“In light of the implementation of the National Health Scheme in a few years time, the agreement between the Bank of Cyprus and government is being renegotiated. The Centre has already prepared and sent the Health Ministry two documents that make up the basis for its concluded agreement on its sale of services,” she said. She said this included the functional budget costs for 2003, as well as the preliminary agreement plan for oncology services between the Centre and the Health Ministry. Once the renegotiation process was completed, the Centre would then begin building its second floor and improving and upgrading its equipment.

    The Oncology Centre is an autonomous non-profitable institution, which offers free medical care to Cypriot cancer patients. It is governed by a six-member council: three members are appointed by the Bank of Cyprus and the remainder are government appointed.

    Copyright Cyprus Mail 2003

    Wednesday, May 28, 2003

    [07] Ministry under fire for SARS visa ban

    By Alexia Saoulli

    THE HOUSE Human Rights Committee yesterday slammed the government’s decision to go bar nationals of China and Singapore from entering Cyprus for fear of abetting the spread of SARS.

    The ban is the latest of the Health Ministry’s precautions to prevent an outbreak of severe acute respiratory syndrome in Cyprus. Others include screening at Paphos and Larnaca airports, questionnaires and taking temperatures from travellers from affected areas and banning new students from affected areas.

    “This measure is racist, unacceptable and foolish,” said DISY deputy Eleni Theocharous, calling on the government to withdraw it immediately.

    She pointed out Canada had also displayed numerous SARS cases and was listed on the WHO list of affected areas, yet Canadian residents were not being forbidden entrance to the island.

    The deputies also pointed out that a large number of foreigners from China and other affected Asian countries were studying or working in the occupied areas, raising the risk of an outbreak on the island.

    But Committee Chairman Sophoclis Fittis said that, despite this risk, no one had proposed forbidding anyone’s entrance from the occupied areas or carrying out strict health checks at crossing points.

    The chairman of the Association of Private Tertiary Education Schools (PASISTE), Andreas Eleftheriades, reacted angrily to Theocharous’ criticism of colleges for barring new Chinese students and advising those already here to avoid travelling home during the summer holidays.

    Elftheriades said although PASISTE had been present at a special SARS meeting at the Health Ministry on May 5, they had not been informed or consented to the measures ordered by Health Minister Dina Akkelidou. The responsibility of the state should not be passed on to private educational institutions, he told deputies.

    Health Ministry medical officer Chrystalla Hadjianastasiou said there had been 700 new applications from Chinese students, who, under normal circumstances, would have arrived in Cyprus at the beginning of the summer for preliminary lessons, mainly in English language.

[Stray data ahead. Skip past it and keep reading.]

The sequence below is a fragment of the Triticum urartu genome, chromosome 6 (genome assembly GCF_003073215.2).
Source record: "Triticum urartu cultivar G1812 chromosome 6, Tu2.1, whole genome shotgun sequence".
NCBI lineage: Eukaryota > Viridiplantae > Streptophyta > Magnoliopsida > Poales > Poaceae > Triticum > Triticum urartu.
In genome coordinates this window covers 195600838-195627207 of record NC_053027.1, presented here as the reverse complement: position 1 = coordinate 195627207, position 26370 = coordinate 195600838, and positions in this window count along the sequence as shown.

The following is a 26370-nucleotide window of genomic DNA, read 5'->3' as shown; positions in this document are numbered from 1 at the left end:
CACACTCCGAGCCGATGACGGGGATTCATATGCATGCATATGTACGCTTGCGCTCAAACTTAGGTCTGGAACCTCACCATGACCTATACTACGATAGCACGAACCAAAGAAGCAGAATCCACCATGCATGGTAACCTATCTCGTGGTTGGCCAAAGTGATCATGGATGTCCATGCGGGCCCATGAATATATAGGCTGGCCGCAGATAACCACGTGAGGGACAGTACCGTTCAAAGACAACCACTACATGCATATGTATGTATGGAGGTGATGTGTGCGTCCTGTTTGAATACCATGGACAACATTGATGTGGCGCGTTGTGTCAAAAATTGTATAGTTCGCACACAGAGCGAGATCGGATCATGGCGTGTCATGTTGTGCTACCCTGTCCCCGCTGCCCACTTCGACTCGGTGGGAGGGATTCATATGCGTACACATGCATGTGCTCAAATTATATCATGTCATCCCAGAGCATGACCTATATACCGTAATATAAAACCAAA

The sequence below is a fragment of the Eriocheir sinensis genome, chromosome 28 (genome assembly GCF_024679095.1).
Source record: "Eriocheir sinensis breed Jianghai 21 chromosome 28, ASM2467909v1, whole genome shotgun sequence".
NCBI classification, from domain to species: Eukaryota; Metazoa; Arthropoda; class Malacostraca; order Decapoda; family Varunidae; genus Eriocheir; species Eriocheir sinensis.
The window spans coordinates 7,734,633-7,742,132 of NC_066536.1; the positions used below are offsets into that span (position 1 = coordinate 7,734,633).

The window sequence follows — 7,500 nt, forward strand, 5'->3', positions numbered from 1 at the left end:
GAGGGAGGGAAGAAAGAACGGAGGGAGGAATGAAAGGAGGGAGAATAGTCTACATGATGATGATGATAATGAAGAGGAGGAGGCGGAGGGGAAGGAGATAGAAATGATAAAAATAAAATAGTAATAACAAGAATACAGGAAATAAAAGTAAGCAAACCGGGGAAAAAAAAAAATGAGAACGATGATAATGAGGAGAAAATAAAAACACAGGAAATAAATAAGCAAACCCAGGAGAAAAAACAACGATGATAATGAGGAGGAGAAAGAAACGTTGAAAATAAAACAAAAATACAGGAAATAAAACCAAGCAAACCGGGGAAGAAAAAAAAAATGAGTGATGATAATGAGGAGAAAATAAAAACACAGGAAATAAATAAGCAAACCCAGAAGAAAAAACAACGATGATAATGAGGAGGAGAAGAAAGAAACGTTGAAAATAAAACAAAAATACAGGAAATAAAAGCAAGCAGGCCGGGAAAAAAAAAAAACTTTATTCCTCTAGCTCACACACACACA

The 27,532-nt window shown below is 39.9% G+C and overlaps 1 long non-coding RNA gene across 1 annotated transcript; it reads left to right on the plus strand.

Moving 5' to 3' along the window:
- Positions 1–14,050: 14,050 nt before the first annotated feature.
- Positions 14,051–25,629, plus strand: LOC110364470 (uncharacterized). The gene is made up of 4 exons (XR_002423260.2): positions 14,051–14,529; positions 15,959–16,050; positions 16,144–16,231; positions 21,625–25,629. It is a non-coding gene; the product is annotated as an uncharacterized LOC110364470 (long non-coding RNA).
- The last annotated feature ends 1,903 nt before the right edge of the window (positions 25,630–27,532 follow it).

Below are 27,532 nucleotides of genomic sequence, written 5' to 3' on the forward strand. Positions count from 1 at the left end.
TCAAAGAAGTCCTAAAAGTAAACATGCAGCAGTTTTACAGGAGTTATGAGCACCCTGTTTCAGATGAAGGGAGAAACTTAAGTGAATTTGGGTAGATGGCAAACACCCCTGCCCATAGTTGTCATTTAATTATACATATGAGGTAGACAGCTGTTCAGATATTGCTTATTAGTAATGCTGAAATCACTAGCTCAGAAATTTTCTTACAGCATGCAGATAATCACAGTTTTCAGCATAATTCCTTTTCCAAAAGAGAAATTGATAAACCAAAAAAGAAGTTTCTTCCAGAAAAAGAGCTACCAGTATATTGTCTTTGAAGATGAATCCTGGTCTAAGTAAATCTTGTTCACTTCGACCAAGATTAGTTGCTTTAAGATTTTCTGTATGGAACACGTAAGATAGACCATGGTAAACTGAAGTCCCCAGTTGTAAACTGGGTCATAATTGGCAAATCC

“For these students,” said Hadjianastasiou, “there is an entrance ban which will be re-examined in September. If the status quo as far as the disease is concerned has changed, the ban will be lifted”.

    There are around 6,000 foreign students in Cyprus, 1,300 of them Chinese.

    Hadjianastasiou added that the Health Ministry had decided to ask colleges to hand over personal details of all students from affected areas to the immigration authorities. The colleges had been told to inform their students that they would need their passports validated before re-entry if they went home this summer.

    Over 700 people have died of SARS across the world, with 8,000 people infected. Symptoms include high temperature, cough, shortness of breath or breathing difficulties.

    Copyright Cyprus Mail 2003

    Wednesday, May 28, 2003

    [08] Poll shows mixed feelings about crossings

    By Alexia Saoulli

    MORE THAN 50 per cent of Greek Cypriots recently polled in a questionnaire said Turkish Cypriots and Greek Cypriots could live together happily. However only 10 per cent out of those asked said they had visited the occupied areas more than twice, since the checkpoints were opened last month.

    The telephone interview poll was carried out by Larnaca’s Intercollege on behalf of Antenna and took pace between May 13 and 21. It included a random sample of 1174 people from around the island and covered men and women aged between 18 and 55.

    Forty per cent of the sample said they had visited the occupied north and six per cent said they might visit it in future. Of this 40 per cent, 87 per cent had been once or twice, 10 per cent had been three or four times, two per cent had been five or six times and only one per cent had been across more than seven times.

    Over two-thirds polled said they felt like strangers in their own country and 22 per cent admitted feelings unsure in the north. Despite these feelings, 93 per cent of those who had crossed said Turkish Cypriots were friendly.

    Of the 54 per cent who had not been to the occupied part of the island, over half said the reason was because it “isn’t right”, 32 per cent they hadn’t found the time and 10 per cent said they felt scared.

    Meanwhile, 52 per cent of those asked said they wanted to maintain the image of the occupied areas the way it had been before the 1974 Turkish Invasion.

    The poll also highlighted Greek Cypriots’ distrust of Turkish Cypriot leader Rauf Denktash’s regime, with 68 per cent saying they believed this development (of free movement) was a “political trap”

    Two thirds of those who crossed said they believed showing passports to cross the Green Line was a recognition of the Denktash regime.

    And even though 55 per cent said both communities could live together again of the nine per cent who said they were living in a Turkish Cypriot’s home, only 52 per cent said they would return it they were compensated by the government.

    Despite waiting to return to their homes for 29 years, only 42 per cent of Greek Cypriots said they would return to live in the place they or their parents were born.

    Copyright Cyprus Mail 2003